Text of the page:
Lee Byrne has declared his intention to make the 2013 British & Irish Lions tour to Australia after being forced to return home early from the current South Africa trip through injury.
Full-back Byrne had enjoyed a successful tour until a recurrence of an old foot injury forced him off the field during the first test against South Africa, and although he had been on course to make a complete recovery and was in consideration for a place in the line-up for the second test a week later, a dislocated thumb suffered in training that week ultimately ended his tour prematurely.
He was back at the Ospreys' Llandarcy HQ on Friday for a medical once over, and despite the obvious disappointment of missing the final two tests, he says that nothing can take away the pride he feels at being part of the touring party and being involved in the first test:
"I really enjoyed the whole experience, it was absolutely brilliant.
There was a good bunch of boys on tour and it was great to get to know players that you play against regularly in international rugby. I roomed with players I didn't know, like Brian O'Driscoll, Ronan O'Gara, Gordon D'Arcy, Jamie Heaslip and Simon Shaw, and I think that is one of the best things about being a Lion, getting to know these players and seeing how they work.
"I think that it went really well for me generally. The goal for everybody on the trip was to be selected for the test team and I achieved that, so even though I've had to come home early I can look back and be pleased with how it went for me personally. The final week of my tour I felt pretty devastated out there. Obviously I was disappointed to come off in the first test but I was back in training, my foot was okay and I was looking forward to the second test when I dislocated my thumb just doing routine training which meant I wouldn't be fit.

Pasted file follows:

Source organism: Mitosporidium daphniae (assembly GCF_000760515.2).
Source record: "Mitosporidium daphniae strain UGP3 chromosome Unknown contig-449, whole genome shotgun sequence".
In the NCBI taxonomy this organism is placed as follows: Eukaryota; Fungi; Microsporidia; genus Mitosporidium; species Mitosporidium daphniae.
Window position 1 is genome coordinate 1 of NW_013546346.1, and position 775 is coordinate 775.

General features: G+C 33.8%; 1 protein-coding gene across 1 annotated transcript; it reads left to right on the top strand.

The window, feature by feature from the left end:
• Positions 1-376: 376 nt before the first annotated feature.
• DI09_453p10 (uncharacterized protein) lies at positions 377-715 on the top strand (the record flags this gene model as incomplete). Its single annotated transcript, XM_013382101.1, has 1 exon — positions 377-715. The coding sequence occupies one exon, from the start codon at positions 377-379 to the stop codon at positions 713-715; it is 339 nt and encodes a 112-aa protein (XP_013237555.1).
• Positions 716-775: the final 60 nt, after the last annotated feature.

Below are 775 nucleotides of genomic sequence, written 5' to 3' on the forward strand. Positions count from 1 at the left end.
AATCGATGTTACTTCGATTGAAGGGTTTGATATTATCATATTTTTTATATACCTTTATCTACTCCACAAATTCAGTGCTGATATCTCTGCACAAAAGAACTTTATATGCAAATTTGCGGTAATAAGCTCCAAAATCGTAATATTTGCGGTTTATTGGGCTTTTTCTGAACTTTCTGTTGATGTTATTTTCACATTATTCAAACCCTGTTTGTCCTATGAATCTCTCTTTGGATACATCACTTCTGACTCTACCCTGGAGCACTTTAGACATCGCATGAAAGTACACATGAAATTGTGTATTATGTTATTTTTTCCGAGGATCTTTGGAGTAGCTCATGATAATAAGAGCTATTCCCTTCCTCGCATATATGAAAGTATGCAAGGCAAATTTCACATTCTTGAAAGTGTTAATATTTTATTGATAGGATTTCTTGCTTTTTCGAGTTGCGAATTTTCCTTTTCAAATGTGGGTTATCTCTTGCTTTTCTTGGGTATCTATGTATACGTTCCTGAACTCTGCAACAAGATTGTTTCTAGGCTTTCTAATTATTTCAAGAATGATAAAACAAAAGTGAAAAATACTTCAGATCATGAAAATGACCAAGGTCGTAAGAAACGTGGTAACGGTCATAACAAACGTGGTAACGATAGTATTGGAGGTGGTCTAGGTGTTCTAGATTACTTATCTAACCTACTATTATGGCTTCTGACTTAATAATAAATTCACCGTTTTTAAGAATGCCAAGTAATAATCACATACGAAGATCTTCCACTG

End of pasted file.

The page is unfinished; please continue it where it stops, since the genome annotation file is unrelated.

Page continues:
"I flew home last Saturday, the day of the second test, and it was pretty gutting, but I can't be too upset about it. There are plenty of good players who would have loved to have been on the tour but were injured before we went, before the squad was named even, so didn't make it, at least I got out there and played in a test match. I got to enjoy the experience and I definitely want to do it again, it may be four years away but hopefully I can manage it."
Despite his disappointment at having to fly home early, Byrne is in agreement that he wouldn't have made the best spectator if he'd stayed in South Africa, and he says that he is now focussing on being in peak condition for next season with the Ospreys:
"I'm one of those players who doesn't really enjoy watching rugby if I can't play so it would have been a nightmare to have just been sitting around, getting in the way so it's probably for the best that I flew home. Now I'm back, I've got six weeks off to rest and make sure I take my mind off rugby completely. I've had a full year of rugby and there's been plenty of hard work along the way, but now I'm going on holiday to switch off and refocus. When I come back next month I'll be raring to go again, fully fit and ready for the hard work ahead of the new season with the Ospreys."
The Welsh Rugby Union is forming a new Youth Board with a brief to help keep more young people involved in the game during their late teenage years and beyond. The first task of the fifteen strong Board will be to analyse and consider the issues which lead to a number of youngsters drifting away from the sport between the ages of 16 and 21. To apply visit www.wru.wales/youthboard
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WRU Consultant Head of Physical Performance Paul Stridgeon praises the Physical Performance department for their work and dedication as he addresses the media ahead of Wales' Pool A clash against Australia
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